By J. Daniel Rollins
Register-Herald Sports Writer
Wyoming East’s Hope McNeely grew up around the ring. Her dad, Butch, is a famed boxing trainer and referee in the area, and also a former Golen Gloves and Toughman champion.
Her brother Ashley? The first from West Virginia to go to the Golden Glove Nationals. So what did Butch say when his young daughter told him she wanted to fight?
“Well, she didn’t really tell me.” Butch McNeely said.
Hope, a senior at Wyoming East High School, devotes much of her time to other activities. She’s a member of Theatre West Virginia and also dances and plays soccer. In fact, she’s not a fan of fighting.
“I’ve never really boxed or fought before,” Hope said. “I don’t like fighting at all. I’ve watched my dad and brother train people and watched the fights. I hate fighting though.
“I’m all about peace and just... leave me alone. I hate the drama. If someone wants to fight me, I don’t want to. People could not see me doing it at all.”
Did Hope ever see herself boxing, though?
“I always said I would wait until I turned 18 to do it. I waited years and years to do it.”
She did just that.
Hope turned 18 on Sept. 29. Shortly after, she signed up for January’s Rough N’ Rowdy Brawl in Beckley.
“For the five months leading up to the fight, I was getting excited,” Hope said. “Those five months people were giving me heck about fighting, and it just motivated me more.”
So did Hope go to her father Butch’s wealth of knowledge on the sport in preperation?
“I had no idea she was fighting,” Butch said with a laugh. “She told me six days before she was fighting. She was wanting to do it on her own. We had five days to work on technique. She must have done it all through osmosis. She’s been to a thousand fights in her life, but she’s never trained at all.”
That didn’t stop the Warrior spirit of Hope McNeely.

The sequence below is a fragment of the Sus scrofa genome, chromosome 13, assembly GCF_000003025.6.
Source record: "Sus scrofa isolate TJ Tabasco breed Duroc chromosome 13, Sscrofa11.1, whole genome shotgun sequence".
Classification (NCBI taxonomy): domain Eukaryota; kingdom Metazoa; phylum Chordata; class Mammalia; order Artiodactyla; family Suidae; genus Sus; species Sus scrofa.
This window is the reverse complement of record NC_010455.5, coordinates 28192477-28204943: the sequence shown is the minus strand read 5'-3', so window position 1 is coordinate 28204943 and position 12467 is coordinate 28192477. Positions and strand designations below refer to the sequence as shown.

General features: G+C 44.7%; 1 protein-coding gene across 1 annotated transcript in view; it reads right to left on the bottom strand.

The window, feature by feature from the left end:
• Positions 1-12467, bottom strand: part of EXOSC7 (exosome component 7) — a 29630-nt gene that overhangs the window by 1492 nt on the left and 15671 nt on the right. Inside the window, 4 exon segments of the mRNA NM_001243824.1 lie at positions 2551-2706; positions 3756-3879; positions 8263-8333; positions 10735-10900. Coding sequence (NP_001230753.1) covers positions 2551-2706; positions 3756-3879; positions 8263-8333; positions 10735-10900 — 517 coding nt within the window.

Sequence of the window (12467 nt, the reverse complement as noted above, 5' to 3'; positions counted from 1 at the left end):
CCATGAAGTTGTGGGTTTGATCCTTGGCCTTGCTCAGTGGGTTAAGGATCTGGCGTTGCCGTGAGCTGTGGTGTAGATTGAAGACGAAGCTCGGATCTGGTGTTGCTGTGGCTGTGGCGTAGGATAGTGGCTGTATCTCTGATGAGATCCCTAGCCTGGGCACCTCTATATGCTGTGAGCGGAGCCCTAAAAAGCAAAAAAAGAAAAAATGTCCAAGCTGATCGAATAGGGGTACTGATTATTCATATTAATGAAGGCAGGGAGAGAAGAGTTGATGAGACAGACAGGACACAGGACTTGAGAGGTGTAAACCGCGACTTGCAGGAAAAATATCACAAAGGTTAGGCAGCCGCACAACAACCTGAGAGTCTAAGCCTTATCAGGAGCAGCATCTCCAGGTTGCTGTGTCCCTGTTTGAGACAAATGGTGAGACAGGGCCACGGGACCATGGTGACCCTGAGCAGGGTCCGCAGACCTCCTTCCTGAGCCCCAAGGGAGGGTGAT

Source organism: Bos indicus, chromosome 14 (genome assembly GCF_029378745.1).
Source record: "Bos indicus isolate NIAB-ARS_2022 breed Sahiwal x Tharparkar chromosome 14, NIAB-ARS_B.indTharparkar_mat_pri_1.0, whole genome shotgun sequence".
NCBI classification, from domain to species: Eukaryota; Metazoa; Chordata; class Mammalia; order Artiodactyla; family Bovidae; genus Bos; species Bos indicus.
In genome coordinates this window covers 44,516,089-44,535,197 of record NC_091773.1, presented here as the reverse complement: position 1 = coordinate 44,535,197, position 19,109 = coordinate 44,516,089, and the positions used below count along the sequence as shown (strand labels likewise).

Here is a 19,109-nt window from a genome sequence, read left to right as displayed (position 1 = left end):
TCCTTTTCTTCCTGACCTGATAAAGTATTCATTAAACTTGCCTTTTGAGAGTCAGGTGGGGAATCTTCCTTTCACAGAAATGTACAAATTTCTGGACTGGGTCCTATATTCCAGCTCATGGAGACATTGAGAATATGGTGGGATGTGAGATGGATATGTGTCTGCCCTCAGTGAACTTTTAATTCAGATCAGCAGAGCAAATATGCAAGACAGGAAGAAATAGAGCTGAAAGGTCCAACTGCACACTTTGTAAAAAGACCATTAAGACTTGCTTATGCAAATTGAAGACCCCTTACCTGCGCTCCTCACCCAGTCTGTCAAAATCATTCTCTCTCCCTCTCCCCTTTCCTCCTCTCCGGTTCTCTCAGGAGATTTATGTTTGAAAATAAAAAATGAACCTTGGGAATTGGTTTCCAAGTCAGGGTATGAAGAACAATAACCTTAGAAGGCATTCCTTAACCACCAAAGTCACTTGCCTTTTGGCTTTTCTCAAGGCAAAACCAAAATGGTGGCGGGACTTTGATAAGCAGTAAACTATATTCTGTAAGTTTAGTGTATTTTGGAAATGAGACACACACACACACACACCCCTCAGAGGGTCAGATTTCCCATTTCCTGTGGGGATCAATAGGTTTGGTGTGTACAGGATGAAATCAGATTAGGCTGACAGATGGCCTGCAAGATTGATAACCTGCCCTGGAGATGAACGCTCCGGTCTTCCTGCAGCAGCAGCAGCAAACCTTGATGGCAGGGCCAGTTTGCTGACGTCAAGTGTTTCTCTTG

After winning her first fight by knockout, she went back for the second night and won the lightweight division by a unanimous decision — a result that surprised her father.
“I was shocked. I knew she had technique from being raised in it, but so many fighters can’t carry it into the ring. Once the crowd gets into it, once you start getting hit in the face, you lose it,” Butch said.
“It was the most amazing thing. She appeared to be fearless. She had never even sparred with a woman before.”
The longtime trainer said it wasn’t the physical part he was worried about.
“I was concerned about the emotional part if she had lost,” McNeely said. “I wasn’t concerned about the physical part of it. I’ve reffed for so many years, I’ve never had someone seriously hurt, more so with the girls. I knew she could handle herself for the three minutes of the fight, but I was concerned about the emotional part. She had all the students there watching her.”
Luckily for her father, Hope didn’t lose. Instead she followed in the footsteps he put down 30 years ago when he won the Toughman contest. Footsteps she watched her older brother also walk in.
“It’s a feeling I can’t describe,” Hope said of following in their footsteps. “I’ve grown up being raised by both of them. I wanted to be like them, but was held back because I was young. I feel like I have accomplished something, that I was finally like them.”
So what’s next for “Hope-a-Dope” Hope McNeely?
She’ll be fighting again in March at the Welch Rough N’ Rowdy Brawl.
“If I win in Welch or whenever I win next, I’m going to have to think about what I do next,” she said. “I’d have to go on to the Golden Gloves. It would be awesome to win that and keep going. It depends on how good and confident I am in myself.”
The Welch Rough N’ Rowdy Brawl will take place on March 1 and 2 at the Welch Armory.
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McNeely wasn’t the only Wyoming East Warrior to win the Beckley event. Brandon Blaylock from Itmann won the men’s lightweight division while Michael Lafferty from Glen Rogers won the heavyweight title.
— E-mail: jrollins
@register-herald.com and follow on Twitter at @JDanielRollins